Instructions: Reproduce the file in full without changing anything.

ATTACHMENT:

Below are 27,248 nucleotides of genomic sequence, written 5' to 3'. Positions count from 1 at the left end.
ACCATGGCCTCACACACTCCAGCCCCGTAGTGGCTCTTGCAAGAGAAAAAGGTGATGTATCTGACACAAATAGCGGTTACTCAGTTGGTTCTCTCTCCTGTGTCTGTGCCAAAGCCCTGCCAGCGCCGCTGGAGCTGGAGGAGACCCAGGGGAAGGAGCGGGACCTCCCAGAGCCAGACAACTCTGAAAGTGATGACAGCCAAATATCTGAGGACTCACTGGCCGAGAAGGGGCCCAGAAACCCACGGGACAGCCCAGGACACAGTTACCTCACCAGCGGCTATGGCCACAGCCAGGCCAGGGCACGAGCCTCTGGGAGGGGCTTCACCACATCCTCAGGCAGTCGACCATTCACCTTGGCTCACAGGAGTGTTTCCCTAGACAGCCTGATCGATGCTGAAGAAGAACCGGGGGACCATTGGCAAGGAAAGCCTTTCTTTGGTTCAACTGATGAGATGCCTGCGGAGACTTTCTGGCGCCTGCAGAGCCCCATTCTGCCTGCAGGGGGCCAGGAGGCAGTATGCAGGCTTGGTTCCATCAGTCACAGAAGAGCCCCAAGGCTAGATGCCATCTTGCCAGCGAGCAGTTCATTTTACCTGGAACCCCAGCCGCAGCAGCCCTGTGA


Below are 27,248 nucleotides of genomic sequence, written 5' to 3'. Positions count from 1 at the left end.
ACCATGGCCTCACACACTCCAGCCCCGTAGTGGCTCTTGCAAGAGAAAAAGGTGATGTATCTGACACAAATAGCGGTTACTCAGTTGGTTCTCTCTCCTGTGTCTGTGCCAAAGCCCTGCCAGCGCCGCTGGAGCTGGAGGAGACCCAGGGGAAGGAGCGGGACCTCCCAGAGCCAGACAACTCTGAAAGTGATGACAGCCAAATATCTGAGGACTCACTGGCCGAGAAGGGGCCCAGAAACCCACGGGACAGCCCAGGACACAGTTACCTCACCAGCGGCTATGGCCACAGCCAGGCCAGGGCACGAGCCTCTGGGAGGGGCTTCACCACATCCTCAGGCAGTCGACCATTCACCTTGGCTCACAGGAGTGTTTCCCTAGACAGCCTGATCGATGCTGAAGAAGAACCGGGGGACCATTGGCAAGGAAAGCCTTTCTTTGGTTCAACTGATGAGATGCCTGCGGAGACTTTCTGGCGCCTGCAGAGCCCCATTCTGCCTGCAGGGGGCCAGGAGGCAGTATGCAGGCTTGGTTCCATCAGTCACAGAAGAGCCCCAAGGCTAGATGCCATCTTGCCAGCGAGCAGTTCATTTTACCTGGAACCCCAGCCGCAGCAGCCCTGTGA